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BC Historical Newspapers

Week Apr 20, 1912

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.rokers and Financial Agents
Real Estate, B. C. Lands
Timber, Coal and Iron
felephone 471
OlO Y-tet Street
:-    Victoria, B. G.
Tlfe Week
A British Columbia Newspaper and Review*
Published at Victoria, 8. 6.
Wellington Colliery
Company's Coal
1232 Gov't St.
Telephone 83
Id,. 10.
Ninth Year
Tenth Year
One Dollar Per Annum
on, thou dark and deep blue ocean, roll,
marks the earth with ruin;   his control
iis on the shore.   Upon the watery main,
wrecks are all thy deed, nor doth remain
estige of man's shadow save his own.
:n for a moment, like a drop of rain,
sinks into thy depths with bubbling groan,
lout a grave, unknelled, uncoffined, and unknown."
the 10th the White Star steamer
Titanic, the largest vessel ever
:d, the most luxurious craft which
in ingenuity could devise and un-
:d wealth produce, the last word in
|tific construction, a veritable "leviathan
i ocean," sailed from Southampton on
naiden trip.   She carried 2,340 souls,
Iiting of 1,400 passengers and 940 crew,
unday night, shortly before the hour
dnight, she struck an iceberg in 40.46
latitude and 50.14 west longitude, a
jon approximately five hundred miles
of Cape Race and eleven hundred
| east of New York. At the time she
^oing full speed, twenty-one knots an
, and the pace was being forced on the
uctions of the Company. The impact
een the vessel and the iceberg carried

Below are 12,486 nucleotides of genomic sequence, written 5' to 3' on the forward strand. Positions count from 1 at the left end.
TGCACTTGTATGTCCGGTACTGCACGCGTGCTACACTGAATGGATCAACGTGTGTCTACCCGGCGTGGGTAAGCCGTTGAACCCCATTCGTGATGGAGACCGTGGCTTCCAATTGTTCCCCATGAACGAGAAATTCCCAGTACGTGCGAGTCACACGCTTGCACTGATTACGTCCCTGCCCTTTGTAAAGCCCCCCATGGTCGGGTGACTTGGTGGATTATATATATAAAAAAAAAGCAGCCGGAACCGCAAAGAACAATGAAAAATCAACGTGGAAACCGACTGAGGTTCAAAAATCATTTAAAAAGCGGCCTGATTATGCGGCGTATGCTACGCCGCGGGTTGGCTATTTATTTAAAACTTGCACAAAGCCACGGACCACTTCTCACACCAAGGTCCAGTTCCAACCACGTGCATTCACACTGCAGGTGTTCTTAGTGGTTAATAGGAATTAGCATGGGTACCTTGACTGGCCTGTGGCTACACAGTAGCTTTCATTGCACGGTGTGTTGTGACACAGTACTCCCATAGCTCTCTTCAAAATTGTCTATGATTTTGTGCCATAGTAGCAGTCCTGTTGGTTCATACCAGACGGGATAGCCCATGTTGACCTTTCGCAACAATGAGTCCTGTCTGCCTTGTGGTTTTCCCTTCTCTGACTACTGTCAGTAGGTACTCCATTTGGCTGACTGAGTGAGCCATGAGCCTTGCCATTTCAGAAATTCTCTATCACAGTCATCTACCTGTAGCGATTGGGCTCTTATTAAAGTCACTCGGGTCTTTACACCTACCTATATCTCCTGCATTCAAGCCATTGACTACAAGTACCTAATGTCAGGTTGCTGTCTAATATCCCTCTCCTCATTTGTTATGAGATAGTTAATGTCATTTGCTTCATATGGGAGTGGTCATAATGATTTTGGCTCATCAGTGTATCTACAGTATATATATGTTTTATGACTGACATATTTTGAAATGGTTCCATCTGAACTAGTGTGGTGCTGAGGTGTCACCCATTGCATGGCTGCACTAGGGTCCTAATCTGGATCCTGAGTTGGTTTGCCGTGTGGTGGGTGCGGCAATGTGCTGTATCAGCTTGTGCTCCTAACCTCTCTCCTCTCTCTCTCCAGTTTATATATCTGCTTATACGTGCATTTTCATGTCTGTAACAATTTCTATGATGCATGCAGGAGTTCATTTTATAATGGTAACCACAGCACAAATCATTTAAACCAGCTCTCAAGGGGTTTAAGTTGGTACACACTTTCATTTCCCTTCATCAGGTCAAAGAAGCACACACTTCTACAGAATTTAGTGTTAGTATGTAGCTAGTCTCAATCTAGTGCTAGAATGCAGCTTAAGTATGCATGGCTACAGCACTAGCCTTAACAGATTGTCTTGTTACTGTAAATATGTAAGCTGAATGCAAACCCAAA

the side and a large portion of the
It is somewhat remarkable in the
(of subsequent events that little shock
felt by the passengers. Indeed, some
lem did not realize that anything
had occurred and remained in their
is for a considerable time. Others
ed on deck and found little to notice,
)t that the great liner was stationary,
more observant ones saw that she was
g slightly and was also a little down
ie bow.    No one  appears  to  have
(:ed that the vessel was doomed.   There
no hurrying to and fro, and here the
traditions of British seamanship were
hily maintained.   From the bridge, the
ain issued the word of command which
.11 the human machinery under his con-
in motion.   Officers were despatched
Iifferent points, the order to lower the
s was promptly issued, and simultane-
the peremptory order, "Women and
flren fir§t."   In the space of something
than three hours every woman who
willing to leave the vessel was placed
boat.   With the women the children
irally went. So far as the records show,
a single man raised an objection but all
tly stood aside, and with a chivalry
;h has never been excelled in any record,
ent or modern, calmly waited to face
h after consigning those who had the
] claim upon their protection to the only
ns  of   safety   available.     One   noble
nan, at any rate, refused to desert her